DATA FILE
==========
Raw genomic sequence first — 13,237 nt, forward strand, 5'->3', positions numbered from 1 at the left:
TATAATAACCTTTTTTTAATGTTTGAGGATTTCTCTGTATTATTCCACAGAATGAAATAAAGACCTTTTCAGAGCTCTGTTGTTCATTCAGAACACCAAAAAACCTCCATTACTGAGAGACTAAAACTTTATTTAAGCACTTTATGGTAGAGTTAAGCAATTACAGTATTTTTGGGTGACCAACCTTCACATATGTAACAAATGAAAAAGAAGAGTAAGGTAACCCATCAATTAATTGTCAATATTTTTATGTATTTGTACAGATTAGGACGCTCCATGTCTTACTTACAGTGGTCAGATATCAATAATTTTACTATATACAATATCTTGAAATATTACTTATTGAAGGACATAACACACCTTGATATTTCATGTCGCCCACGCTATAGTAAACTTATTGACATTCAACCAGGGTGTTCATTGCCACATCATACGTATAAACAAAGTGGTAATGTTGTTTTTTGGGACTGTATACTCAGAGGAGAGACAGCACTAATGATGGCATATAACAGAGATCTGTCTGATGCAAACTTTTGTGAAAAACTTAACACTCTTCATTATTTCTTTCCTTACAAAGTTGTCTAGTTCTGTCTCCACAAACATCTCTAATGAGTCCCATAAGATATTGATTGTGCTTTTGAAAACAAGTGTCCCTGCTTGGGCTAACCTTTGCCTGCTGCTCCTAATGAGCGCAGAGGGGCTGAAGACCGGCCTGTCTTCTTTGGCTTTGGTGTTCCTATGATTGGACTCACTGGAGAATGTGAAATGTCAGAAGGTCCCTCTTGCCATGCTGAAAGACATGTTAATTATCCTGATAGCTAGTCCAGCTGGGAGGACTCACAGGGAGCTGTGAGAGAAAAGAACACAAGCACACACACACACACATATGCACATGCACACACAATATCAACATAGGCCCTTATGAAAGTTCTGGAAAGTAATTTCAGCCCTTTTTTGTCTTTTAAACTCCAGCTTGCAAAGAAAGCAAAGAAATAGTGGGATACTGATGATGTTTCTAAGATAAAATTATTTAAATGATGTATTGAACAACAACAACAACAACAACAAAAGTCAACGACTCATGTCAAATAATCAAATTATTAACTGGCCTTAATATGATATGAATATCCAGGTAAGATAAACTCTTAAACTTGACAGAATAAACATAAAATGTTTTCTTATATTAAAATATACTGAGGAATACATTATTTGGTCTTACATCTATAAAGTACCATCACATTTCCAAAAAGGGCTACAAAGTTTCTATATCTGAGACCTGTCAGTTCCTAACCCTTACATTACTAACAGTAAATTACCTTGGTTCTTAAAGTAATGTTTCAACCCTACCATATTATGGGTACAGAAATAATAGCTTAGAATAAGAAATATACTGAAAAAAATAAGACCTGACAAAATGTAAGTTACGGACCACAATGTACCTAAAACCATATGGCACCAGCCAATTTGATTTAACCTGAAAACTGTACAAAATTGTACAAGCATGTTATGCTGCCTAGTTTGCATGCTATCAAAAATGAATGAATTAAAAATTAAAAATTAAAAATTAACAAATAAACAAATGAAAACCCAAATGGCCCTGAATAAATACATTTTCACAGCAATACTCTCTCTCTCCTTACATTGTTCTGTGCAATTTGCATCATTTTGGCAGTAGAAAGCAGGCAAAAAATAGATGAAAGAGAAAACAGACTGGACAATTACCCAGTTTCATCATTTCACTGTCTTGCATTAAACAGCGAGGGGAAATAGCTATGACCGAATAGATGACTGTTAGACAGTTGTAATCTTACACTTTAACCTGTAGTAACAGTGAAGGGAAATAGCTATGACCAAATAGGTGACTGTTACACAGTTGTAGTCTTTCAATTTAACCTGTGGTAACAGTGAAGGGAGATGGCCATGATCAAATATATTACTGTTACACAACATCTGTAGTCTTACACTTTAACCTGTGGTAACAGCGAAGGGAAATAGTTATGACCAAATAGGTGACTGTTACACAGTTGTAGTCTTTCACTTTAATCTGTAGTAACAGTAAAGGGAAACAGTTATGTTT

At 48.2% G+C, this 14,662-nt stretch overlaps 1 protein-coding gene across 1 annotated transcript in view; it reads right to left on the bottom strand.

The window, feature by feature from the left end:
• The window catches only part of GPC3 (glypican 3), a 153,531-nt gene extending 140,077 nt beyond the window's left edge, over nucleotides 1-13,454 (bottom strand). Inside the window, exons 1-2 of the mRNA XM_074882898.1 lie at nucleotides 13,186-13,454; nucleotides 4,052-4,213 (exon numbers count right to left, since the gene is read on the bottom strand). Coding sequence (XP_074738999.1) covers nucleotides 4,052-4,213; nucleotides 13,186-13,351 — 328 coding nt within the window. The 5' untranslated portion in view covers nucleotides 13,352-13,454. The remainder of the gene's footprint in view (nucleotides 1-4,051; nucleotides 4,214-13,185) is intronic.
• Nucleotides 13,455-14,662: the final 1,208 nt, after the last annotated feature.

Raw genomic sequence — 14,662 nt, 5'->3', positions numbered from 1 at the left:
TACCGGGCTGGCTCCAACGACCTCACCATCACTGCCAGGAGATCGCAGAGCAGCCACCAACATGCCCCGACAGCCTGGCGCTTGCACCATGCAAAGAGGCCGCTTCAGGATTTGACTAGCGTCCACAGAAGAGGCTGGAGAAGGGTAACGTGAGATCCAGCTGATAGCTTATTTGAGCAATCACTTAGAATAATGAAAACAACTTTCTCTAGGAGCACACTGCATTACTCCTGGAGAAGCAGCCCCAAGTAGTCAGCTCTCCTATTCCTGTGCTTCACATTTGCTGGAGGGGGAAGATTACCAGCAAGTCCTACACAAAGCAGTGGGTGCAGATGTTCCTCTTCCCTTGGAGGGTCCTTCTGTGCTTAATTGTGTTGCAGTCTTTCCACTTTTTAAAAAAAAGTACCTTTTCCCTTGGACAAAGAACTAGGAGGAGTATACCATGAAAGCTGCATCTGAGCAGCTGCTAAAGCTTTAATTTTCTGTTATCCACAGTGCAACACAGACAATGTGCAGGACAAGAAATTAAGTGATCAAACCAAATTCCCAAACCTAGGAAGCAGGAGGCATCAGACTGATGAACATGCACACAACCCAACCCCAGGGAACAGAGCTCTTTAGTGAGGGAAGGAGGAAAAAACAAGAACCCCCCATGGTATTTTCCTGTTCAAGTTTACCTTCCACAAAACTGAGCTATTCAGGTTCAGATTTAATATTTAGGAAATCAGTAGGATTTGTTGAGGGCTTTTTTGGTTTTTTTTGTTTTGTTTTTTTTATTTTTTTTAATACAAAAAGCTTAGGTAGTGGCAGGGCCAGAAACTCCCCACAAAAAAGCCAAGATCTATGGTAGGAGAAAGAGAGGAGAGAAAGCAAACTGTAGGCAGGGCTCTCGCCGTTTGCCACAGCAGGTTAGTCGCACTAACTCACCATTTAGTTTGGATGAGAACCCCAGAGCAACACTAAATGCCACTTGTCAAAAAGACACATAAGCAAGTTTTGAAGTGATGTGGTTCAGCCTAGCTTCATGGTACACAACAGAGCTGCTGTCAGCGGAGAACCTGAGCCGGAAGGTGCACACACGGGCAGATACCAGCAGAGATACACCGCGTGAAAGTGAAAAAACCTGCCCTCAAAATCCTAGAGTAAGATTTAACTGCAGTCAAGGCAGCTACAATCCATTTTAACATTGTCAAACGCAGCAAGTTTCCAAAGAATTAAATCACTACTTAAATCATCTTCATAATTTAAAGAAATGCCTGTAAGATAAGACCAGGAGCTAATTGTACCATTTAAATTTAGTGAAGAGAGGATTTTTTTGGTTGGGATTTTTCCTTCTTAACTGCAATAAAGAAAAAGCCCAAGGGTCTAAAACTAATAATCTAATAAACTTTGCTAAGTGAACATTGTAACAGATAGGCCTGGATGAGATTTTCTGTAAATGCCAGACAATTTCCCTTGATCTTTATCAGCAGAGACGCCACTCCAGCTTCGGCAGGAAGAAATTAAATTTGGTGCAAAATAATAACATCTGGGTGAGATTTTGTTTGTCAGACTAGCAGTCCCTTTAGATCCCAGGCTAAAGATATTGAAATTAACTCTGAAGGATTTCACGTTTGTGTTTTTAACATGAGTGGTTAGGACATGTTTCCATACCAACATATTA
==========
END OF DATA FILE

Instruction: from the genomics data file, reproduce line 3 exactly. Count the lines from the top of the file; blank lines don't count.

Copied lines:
At 48.2% G+C, this 14,662-nt stretch overlaps 1 protein-coding gene across 1 annotated transcript in view; it reads right to left on the bottom strand.